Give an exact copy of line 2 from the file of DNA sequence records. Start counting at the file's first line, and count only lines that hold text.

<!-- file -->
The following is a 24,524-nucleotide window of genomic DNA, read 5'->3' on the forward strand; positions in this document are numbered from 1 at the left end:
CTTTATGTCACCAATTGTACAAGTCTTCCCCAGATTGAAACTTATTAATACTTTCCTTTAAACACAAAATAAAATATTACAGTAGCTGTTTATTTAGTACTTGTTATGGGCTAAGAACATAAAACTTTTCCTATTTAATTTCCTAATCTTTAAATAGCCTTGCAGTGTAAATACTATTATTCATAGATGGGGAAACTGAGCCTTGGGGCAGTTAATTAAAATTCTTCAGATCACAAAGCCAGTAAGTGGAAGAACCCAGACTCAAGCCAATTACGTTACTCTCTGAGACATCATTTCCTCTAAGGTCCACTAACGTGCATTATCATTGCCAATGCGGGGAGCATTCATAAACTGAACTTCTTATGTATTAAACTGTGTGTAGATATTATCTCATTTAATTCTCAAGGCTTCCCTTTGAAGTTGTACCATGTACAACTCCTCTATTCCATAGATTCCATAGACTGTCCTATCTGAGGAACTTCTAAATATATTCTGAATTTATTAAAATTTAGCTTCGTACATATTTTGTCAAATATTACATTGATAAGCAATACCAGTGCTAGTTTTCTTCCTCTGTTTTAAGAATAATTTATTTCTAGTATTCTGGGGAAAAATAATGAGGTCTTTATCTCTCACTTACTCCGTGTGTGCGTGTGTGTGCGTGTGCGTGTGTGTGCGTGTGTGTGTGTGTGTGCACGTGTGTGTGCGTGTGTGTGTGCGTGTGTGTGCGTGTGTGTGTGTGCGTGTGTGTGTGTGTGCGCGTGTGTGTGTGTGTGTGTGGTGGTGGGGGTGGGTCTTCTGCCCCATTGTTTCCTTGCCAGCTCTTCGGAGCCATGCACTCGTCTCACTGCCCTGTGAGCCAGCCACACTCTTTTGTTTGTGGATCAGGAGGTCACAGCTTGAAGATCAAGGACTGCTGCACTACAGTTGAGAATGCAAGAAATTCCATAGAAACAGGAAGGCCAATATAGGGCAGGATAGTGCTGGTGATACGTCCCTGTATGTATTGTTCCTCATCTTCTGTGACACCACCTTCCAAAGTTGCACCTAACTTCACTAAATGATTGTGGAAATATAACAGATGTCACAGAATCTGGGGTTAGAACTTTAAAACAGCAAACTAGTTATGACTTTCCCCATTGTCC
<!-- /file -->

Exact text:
CTTTATGTCACCAATTGTACAAGTCTTCCCCAGATTGAAACTTATTAATACTTTCCTTTAAACACAAAATAAAATATTACAGTAGCTGTTTATTTAGTACTTGTTATGGGCTAAGAACATAAAACTTTTCCTATTTAATTTCCTAATCTTTAAATAGCCTTGCAGTGTAAATACTATTATTCATAGATGGGGAAACTGAGCCTTGGGGCAGTTAATTAAAATTCTTCAGATCACAAAGCCAGTAAGTGGAAGAACCCAGACTCAAGCCAATTACGTTACTCTCTGAGACATCATTTCCTCTAAGGTCCACTAACGTGCATTATCATTGCCAATGCGGGGAGCATTCATAAACTGAACTTCTTATGTATTAAACTGTGTGTAGATATTATCTCATTTAATTCTCAAGGCTTCCCTTTGAAGTTGTACCATGTACAACTCCTCTATTCCATAGATTCCATAGACTGTCCTATCTGAGGAACTTCTAAATATATTCTGAATTTATTAAAATTTAGCTTCGTACATATTTTGTCAAATATTACATTGATAAGCAATACCAGTGCTAGTTTTCTTCCTCTGTTTTAAGAATAATTTATTTCTAGTATTCTGGGGAAAAATAATGAGGTCTTTATCTCTCACTTACTCCGTGTGTGCGTGTGTGTGCGTGTGCGTGTGTGTGCGTGTGTGTGTGTGTGTGCACGTGTGTGTGCGTGTGTGTGTGCGTGTGTGTGCGTGTGTGTGTGTGCGTGTGTGTGTGTGTGCGCGTGTGTGTGTGTGTGTGTGGTGGTGGGGGTGGGTCTTCTGCCCCATTGTTTCCTTGCCAGCTCTTCGGAGCCATGCACTCGTCTCACTGCCCTGTGAGCCAGCCACACTCTTTTGTTTGTGGATCAGGAGGTCACAGCTTGAAGATCAAGGACTGCTGCACTACAGTTGAGAATGCAAGAAATTCCATAGAAACAGGAAGGCCAATATAGGGCAGGATAGTGCTGGTGATACGTCCCTGTATGTATTGTTCCTCATCTTCTGTGACACCACCTTCCAAAGTTGCACCTAACTTCACTAAATGATTGTGGAAATATAACAGATGTCACAGAATCTGGGGTTAGAACTTTAAAACAGCAAACTAGTTATGACTTTCCCCATTGTCC